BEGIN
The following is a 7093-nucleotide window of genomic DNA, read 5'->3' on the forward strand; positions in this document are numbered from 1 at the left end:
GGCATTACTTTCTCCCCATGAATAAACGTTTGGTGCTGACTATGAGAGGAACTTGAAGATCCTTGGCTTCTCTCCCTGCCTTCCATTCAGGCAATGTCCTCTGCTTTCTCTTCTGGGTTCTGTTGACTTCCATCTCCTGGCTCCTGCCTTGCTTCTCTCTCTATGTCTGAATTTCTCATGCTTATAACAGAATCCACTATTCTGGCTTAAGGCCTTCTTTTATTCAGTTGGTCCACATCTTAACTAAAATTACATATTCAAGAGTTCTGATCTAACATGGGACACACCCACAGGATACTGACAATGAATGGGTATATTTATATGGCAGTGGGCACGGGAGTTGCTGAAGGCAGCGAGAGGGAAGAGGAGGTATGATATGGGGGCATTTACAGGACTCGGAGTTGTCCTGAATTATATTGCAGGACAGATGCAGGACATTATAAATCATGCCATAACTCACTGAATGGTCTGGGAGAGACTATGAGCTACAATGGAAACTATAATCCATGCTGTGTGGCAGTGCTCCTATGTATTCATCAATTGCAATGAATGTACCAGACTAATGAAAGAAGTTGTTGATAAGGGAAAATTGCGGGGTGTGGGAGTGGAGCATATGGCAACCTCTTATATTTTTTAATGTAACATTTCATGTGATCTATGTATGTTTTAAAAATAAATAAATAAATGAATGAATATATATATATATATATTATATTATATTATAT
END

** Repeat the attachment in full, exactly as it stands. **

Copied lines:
The following is a 7093-nucleotide window of genomic DNA, read 5'->3' on the forward strand; positions in this document are numbered from 1 at the left end:
GGCATTACTTTCTCCCCATGAATAAACGTTTGGTGCTGACTATGAGAGGAACTTGAAGATCCTTGGCTTCTCTCCCTGCCTTCCATTCAGGCAATGTCCTCTGCTTTCTCTTCTGGGTTCTGTTGACTTCCATCTCCTGGCTCCTGCCTTGCTTCTCTCTCTATGTCTGAATTTCTCATGCTTATAACAGAATCCACTATTCTGGCTTAAGGCCTTCTTTTATTCAGTTGGTCCACATCTTAACTAAAATTACATATTCAAGAGTTCTGATCTAACATGGGACACACCCACAGGATACTGACAATGAATGGGTATATTTATATGGCAGTGGGCACGGGAGTTGCTGAAGGCAGCGAGAGGGAAGAGGAGGTATGATATGGGGGCATTTACAGGACTCGGAGTTGTCCTGAATTATATTGCAGGACAGATGCAGGACATTATAAATCATGCCATAACTCACTGAATGGTCTGGGAGAGACTATGAGCTACAATGGAAACTATAATCCATGCTGTGTGGCAGTGCTCCTATGTATTCATCAATTGCAATGAATGTACCAGACTAATGAAAGAAGTTGTTGATAAGGGAAAATTGCGGGGTGTGGGAGTGGAGCATATGGCAACCTCTTATATTTTTTAATGTAACATTTCATGTGATCTATGTATGTTTTAAAAATAAATAAATAAATGAATGAATATATATATATATATATTATATTATATTATAT